by Dawn Casey-Rowe, Social Studies & Educational Technology Teacher
Teachers And Social Media: Finding Your Comfort Zone
“You’re a teacher. You shouldn’t blog.”
My friend was serious–and concerned. “You never know–you could get in trouble.” He was looking out for my best interests. When I made the decision to start writing and tweeting, I heard that message constantly. There were far more people saying “you can’t” and “you shouldn’t” than “you can.” The problem is this–”you can’t” is stagnation. Vision comes when we say “you can.” Education is the place where vision must percolate. A great place to do that is in social media and with social learning.
Social media has the potential to strike fear in the hearts of many educators. It’s a frequent topic in articles and education Twitter chats. Everyone has lines in the sand about social media. Some educators aren’t comfortable being public in spaces where students can see them. Others have strict rules about how they interact online professionally. Often, teachers have school and personal accounts, effectively separating personal and private lives.
As more and more teachers reach out in the public sphere, they wonder if this leaves them overexposed, and if so, the best practices that they should use. Several schools have policies about social media like Facebook and Twitter in school, but for others, it’s uncharted territory. Teachers new to social media can be left feeling afraid. Someone recently asked me if I was nervous about social media–being so public on online. But I don’t feel “exposed,” because it is all positive. I am often asked whether I’m concerned students will see my material.
“Well,” I reply, “I want them to use my Learnist boards, and there’s nothing I wouldn’t say in public on my blog, though I’m not sure the topics are of interest to them. And if they want to read articles about education, I’d be thrilled.”
The payoffs are huge. Social media has led to some of the best professional relationships I have–linking with visionaries, crowdsourcing information, and discussing best education practices. I decided that “you can’t” was just the epic challenge I needed. I linked everything up. I went public. I started to blog. I began to get involved in the conversation, and when I did, it surpassed my wildest expectations.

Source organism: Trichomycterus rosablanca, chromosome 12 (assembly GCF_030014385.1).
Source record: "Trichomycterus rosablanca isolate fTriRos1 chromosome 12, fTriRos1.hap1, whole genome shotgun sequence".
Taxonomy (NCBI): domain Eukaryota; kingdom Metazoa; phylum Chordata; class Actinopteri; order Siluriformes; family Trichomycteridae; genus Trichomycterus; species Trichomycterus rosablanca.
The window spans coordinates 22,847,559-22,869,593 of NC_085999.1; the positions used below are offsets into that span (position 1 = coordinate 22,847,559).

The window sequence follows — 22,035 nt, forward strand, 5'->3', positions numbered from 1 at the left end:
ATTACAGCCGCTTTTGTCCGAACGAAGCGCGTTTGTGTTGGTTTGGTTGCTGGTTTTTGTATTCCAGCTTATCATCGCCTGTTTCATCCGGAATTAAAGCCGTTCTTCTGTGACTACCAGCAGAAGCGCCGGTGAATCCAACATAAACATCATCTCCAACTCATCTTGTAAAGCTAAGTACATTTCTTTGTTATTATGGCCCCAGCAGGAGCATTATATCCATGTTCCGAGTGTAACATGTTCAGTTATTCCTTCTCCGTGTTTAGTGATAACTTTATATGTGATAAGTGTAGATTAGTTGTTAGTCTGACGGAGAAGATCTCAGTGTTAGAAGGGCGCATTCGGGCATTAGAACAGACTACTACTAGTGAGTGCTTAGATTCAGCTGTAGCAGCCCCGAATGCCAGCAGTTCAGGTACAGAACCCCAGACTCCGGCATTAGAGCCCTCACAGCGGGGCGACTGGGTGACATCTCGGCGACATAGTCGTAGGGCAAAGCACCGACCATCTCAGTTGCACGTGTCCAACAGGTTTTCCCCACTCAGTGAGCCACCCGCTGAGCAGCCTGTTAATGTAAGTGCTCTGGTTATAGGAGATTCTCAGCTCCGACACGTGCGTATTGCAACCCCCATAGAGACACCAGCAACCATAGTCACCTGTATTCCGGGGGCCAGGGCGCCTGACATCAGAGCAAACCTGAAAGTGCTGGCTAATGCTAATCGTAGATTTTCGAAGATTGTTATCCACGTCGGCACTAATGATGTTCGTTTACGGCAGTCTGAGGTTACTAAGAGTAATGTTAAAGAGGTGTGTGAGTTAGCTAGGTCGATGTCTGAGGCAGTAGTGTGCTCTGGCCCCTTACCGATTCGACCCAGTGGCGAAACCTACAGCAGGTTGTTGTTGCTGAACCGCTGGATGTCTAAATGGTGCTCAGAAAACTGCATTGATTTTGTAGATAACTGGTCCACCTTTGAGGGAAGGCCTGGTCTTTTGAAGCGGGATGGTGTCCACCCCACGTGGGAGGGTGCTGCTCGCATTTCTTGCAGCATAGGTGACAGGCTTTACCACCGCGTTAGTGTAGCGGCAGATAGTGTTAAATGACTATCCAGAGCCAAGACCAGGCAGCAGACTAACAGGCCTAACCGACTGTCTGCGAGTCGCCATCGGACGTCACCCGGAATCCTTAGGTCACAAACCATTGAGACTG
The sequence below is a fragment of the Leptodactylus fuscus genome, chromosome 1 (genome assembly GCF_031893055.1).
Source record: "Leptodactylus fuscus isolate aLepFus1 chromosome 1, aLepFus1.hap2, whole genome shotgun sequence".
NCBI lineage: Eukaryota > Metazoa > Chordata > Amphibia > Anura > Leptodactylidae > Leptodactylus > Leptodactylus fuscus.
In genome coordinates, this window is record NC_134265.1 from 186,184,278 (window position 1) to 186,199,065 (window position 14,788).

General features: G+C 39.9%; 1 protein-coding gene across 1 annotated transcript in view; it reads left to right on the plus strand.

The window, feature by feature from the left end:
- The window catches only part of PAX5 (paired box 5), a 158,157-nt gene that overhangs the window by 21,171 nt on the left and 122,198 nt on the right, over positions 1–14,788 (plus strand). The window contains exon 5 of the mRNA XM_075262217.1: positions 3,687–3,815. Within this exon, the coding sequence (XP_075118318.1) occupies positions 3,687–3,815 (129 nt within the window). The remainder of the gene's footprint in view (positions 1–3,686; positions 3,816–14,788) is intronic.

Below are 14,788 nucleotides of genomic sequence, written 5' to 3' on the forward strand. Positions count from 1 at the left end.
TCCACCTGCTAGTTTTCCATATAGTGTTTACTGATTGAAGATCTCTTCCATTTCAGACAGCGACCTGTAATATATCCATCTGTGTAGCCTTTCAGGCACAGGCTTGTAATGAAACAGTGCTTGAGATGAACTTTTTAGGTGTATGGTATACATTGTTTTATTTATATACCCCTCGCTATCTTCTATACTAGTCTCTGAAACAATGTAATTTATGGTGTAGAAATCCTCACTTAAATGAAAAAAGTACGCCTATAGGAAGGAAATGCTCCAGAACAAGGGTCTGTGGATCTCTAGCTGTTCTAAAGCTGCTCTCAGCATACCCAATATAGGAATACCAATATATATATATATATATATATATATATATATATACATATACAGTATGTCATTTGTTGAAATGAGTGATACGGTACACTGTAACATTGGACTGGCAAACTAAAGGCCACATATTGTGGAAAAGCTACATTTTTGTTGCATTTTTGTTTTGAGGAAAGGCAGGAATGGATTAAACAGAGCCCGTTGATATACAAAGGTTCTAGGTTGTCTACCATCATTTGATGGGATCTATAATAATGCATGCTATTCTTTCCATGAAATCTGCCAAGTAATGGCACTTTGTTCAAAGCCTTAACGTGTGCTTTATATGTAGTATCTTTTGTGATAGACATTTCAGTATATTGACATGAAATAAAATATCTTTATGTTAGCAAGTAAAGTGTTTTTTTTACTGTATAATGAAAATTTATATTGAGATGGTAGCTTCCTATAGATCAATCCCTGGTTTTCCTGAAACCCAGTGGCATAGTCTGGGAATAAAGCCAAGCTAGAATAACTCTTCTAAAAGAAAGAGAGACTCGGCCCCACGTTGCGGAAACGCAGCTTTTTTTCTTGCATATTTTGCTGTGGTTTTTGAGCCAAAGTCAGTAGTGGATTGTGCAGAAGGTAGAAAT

I now have a PLN, (Professional Learning Network) of national experts in education, tech, writing, blogging, social media, sustainability–any interest I develop. These personal relationships have sometimes resulted in collaboration. I’ve had a national audience for things I care deeply about–things like social justice, EdTech, sustainability, and education reform. Now, I don’t have to wonder about best practices, I can touch base with the nation’s experts and have those conversations in real time.
If you’re just jumping into social media, you might appreciate the following Learnist resources. There critical questions that teachers need to consider when jumping off the diving board into social media. Once you jump, you’re going to make a splash. These examples of people blogging, using social media, and connecting the world will help you think about how you might be able to benefit.
Teachers & Social Media: 6 Resources For Finding Your Comfort Zone
These blogs are by teachers on the subject of teaching. There are many other teachers blogging on multiple subjects. These blogs can help you better in the classroom, but they can also help lead you to classroom or personal blogging as well.
Teachers and students can benefit from social media when used properly in class. It might seem intimidating at first–much of what goes out there stays public, but as you learn more about the various platforms, you can feel more comfortable using them in the way that is right for you. Would you like to better involve families, engage students, and show off your stuff? Use this board to dig a little bit deeper into a new platform today.
3. Resources for the Community College Educator: Social Networking/Blogs and Websites
Community colleges have more freedom and opportunity to use blogs and social media in their courses. This board is a primer for some of those creative uses. It also includes learnings on ethics and other considerations of using social media in the college classroom.
4. 21st Century Leaders: Connected Principals
These educational leaders are leading the charge into educational excellence. They are blogging, tweeting, and sharing their information with wide audiences. You can connect with them by reading their blogs, engaging in their Twitter chats, and hanging around online. Their thinking is revolutionary, and will be felt by students and teachers for a long time to come.
Learnings six-eight really show the versatility of social learning. Social media and social learning such a wide reach–opportunities to seek information, contact others, and share information with the world. It’s hard to walk away without excitement when you imagine the possibilities.
6. Think Good: Education and Social Media
This board is in English and Spanish. I’m glad to see more and more languages popping up on Learnist, as Learnist goes global.
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